Editor's Note: Working Together

Broadband partnerships can take many forms. Communities in search of better broadband should familiarize themselves with a wide range of successful solutions.

As I’ve remarked in earlier editor’s notes, the absence of a coherent broadband policy has driven U.S. communities to get creative in their quest for better broadband. Over the years, this magazine has documented many of these creative efforts; some are resounding successes, and others produced disappointing results or foundered altogether. Even projects that didn’t meet their goals often ended by improving residents’ broadband choices, as existing providers upped their games.

Because delivering high-performance broadband requires an array of assets, skills and legal capacities that aren’t always found in one place, partnership has become an increasingly popular strategy. Broadband partnerships among multiple entities – whether public, private or not-for-profit – can take different forms, depending on what each party has and what it lacks. For example, one party may have better access to capital while another has name recognition and customer service skills. One party may control the rights of way while another excels at operating networks. One party may have backbone fiber and another may have fiber in the neighborhoods.

New Models, New Partners

This issue of Broadband Communities explores new kinds of partners and partnership models that are gaining traction. In the cover story, on p. 18, an article adapted from a new report published by the Benton Institute examines models in which a public entity owns infrastructure and one or more private entities provide service. In another article (p. 26), Broadband Communities’ Sean Buckley explains how and why electric companies – both co-ops and investor-owned companies – are partnering with telcos and municipalities to serve rural customers. (Short answer: electric companies have poles, easements, underserved customers and, often, fiber – but not all of them want to be in the broadband business.)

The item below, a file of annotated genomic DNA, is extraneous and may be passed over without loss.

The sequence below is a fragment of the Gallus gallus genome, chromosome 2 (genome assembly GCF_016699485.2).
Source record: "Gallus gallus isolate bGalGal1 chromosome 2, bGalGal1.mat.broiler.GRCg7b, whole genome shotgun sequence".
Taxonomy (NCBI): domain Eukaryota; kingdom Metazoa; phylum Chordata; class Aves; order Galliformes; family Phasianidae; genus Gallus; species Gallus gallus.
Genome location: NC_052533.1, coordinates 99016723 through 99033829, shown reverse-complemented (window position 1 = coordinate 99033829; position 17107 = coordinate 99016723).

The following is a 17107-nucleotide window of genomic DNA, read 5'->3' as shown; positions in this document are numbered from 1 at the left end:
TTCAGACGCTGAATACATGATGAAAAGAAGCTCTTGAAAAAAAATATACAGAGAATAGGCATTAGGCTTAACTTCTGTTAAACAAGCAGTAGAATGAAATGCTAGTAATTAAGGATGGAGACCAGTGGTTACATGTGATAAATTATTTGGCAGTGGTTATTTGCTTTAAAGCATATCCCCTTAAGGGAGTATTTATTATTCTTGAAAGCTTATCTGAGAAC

Partnerships show up elsewhere in the magazine as well. For example, coverage of Broadband Communities’ first-ever virtual summit (p. 34) includes many real-life stories of providers and communities finding each other, negotiating deals and working together productively. On p. 50, the marketing director for UTOPIA Fiber details the skills and mindsets needed to succeed as a provider on a public open-access network. And on p. 54, the CEO of SiFi Networks argues for private open-access networks (that is, public-private-private partnerships) as the most practical way to finance smart-city applications.

If you’re a community in search of better broadband or a provider hoping to serve an underserved area, but you haven’t been able to put the entire puzzle together, you may find that another entity can supply the missing pieces. I hope these stories start you on the path to a beautiful partnership!

Comments

Read what others have to say, and share your own thoughts with the community.

2000 characters remaining
Advertisement

© 2020 Broadband Properties, LLC

Privacy Policy

Web Design and Web Development by Buildable